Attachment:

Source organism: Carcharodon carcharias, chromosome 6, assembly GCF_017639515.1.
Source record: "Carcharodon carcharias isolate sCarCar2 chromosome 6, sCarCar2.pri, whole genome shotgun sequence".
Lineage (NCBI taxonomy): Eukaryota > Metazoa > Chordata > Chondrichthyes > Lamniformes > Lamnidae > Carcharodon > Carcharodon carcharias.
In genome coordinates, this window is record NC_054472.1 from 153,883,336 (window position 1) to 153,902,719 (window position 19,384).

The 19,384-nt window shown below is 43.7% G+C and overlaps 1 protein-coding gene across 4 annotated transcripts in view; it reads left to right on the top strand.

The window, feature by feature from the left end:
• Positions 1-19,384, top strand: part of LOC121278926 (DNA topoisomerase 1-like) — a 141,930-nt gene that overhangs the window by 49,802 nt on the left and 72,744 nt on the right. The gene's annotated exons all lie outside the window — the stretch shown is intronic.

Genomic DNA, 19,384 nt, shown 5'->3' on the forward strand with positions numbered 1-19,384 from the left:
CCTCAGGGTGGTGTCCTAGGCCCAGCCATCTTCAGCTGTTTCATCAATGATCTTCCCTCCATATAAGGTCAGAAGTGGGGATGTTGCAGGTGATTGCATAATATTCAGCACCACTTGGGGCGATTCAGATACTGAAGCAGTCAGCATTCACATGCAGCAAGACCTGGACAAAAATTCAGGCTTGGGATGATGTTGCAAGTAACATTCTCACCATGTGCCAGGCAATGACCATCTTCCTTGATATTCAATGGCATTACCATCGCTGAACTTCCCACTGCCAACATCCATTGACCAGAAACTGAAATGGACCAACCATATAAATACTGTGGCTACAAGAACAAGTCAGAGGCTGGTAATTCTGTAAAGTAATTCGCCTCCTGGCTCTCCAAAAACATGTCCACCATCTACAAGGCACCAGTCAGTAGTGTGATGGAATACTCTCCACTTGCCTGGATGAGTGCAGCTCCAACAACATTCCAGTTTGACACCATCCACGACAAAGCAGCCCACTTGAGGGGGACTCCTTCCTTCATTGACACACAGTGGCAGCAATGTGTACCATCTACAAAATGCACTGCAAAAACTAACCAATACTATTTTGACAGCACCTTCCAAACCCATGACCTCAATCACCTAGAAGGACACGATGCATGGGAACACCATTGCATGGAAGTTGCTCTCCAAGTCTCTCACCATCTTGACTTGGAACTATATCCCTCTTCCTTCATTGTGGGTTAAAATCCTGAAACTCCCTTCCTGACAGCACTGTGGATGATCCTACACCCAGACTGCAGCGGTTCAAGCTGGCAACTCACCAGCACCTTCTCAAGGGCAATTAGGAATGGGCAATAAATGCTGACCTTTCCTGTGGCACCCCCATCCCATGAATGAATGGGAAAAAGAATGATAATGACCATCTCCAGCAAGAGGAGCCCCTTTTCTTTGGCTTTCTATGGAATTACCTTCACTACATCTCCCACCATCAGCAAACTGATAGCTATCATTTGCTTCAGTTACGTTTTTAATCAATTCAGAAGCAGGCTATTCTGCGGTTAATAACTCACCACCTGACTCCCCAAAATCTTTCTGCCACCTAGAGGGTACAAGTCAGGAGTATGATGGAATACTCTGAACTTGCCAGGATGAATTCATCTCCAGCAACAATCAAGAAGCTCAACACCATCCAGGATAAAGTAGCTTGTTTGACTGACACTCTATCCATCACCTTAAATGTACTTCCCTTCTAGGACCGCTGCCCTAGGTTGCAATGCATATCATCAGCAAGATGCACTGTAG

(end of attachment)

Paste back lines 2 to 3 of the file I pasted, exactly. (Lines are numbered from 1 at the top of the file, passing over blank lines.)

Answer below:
Source record: "Carcharodon carcharias isolate sCarCar2 chromosome 6, sCarCar2.pri, whole genome shotgun sequence".
Lineage (NCBI taxonomy): Eukaryota > Metazoa > Chordata > Chondrichthyes > Lamniformes > Lamnidae > Carcharodon > Carcharodon carcharias.